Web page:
Wednesday, August 15, 2018

review: crux by jean guerrero

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With her father as the framework, journalist Jean Guerrero explores the dynamics of her family in a memoir called Crux. It is clear that Guerrero considers her father, Marco, the crux as he disappears from her life only to return with rampant drug abuse and outrageous claims. Everyone says he has schizophrenia (and Guerrero worries about genetics), but Marco claims he's the victim of a CIA experiment. Being a journalist, Guerrero investigates the claim, but the CIA and other federal agencies refuse her Freedom of Information Act requests. That combined with her research on MKUltra causes Guerrero to wonder if there isn't some merit to the wild story about being stopped by a soldier while other men planted something in Marco's vehicle. But Crux isn't all paranoia and conspiracy theories. Guerrero relates her father's past which begins with the tragedy around his birth and abusive early years that don't get any better when a violent stepfather comes into the picture. The stories are powerful and haunting, especially as Guerrero also shares her own story of growing up as a "gringa" at a Catholic school in San Diego despite her Puerto Rican/Mexican heritage.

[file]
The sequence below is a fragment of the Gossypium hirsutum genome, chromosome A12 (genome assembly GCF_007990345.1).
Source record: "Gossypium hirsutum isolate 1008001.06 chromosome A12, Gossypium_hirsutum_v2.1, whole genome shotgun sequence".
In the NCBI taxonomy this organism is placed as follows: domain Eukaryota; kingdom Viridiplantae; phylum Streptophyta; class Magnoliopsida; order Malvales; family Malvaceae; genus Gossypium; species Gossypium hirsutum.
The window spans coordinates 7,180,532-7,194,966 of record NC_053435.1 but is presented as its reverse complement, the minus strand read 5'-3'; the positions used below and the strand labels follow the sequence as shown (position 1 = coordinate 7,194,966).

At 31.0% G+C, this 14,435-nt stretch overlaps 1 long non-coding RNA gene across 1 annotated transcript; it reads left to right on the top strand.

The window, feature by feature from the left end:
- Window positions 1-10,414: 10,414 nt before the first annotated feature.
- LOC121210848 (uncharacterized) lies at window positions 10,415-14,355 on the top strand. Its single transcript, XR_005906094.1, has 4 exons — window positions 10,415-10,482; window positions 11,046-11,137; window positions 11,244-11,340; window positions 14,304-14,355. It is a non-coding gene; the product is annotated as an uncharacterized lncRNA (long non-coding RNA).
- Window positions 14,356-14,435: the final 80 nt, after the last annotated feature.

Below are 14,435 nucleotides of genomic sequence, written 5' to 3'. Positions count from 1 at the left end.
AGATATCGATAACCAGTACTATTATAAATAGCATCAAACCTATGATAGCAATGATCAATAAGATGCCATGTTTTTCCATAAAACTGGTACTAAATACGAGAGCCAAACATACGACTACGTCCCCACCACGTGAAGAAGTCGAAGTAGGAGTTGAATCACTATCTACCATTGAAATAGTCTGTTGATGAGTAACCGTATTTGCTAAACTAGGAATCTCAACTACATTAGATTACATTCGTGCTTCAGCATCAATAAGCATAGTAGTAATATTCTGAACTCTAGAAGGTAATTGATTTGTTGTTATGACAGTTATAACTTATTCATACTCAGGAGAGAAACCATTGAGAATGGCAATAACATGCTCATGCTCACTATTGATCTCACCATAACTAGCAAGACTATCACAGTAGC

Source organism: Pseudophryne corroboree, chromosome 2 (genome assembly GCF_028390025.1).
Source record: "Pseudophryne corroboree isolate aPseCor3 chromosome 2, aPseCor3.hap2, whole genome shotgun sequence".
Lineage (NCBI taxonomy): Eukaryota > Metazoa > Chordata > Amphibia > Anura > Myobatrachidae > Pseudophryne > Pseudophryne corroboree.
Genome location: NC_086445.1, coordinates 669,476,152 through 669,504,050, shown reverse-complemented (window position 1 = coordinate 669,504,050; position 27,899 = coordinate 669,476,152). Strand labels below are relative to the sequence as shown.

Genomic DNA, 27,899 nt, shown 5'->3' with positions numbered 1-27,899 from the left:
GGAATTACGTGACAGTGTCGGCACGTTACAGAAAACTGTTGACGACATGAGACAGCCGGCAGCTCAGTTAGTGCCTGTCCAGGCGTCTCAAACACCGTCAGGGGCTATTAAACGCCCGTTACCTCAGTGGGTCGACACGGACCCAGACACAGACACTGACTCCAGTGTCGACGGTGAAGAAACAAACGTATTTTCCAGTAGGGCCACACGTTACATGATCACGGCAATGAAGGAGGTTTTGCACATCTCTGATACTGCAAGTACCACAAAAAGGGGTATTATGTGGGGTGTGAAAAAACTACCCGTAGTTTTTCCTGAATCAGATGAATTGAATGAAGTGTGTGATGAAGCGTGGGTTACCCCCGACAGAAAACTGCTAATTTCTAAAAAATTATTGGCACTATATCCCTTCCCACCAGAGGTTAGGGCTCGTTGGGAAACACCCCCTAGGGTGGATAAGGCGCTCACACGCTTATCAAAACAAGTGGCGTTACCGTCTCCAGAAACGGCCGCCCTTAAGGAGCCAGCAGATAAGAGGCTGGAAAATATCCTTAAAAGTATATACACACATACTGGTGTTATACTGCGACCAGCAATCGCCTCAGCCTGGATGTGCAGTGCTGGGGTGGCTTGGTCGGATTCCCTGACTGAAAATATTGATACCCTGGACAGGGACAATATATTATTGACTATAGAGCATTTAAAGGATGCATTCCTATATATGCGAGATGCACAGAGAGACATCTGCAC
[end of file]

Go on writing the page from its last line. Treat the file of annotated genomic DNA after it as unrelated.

Review copy provided by the publisher, One World.

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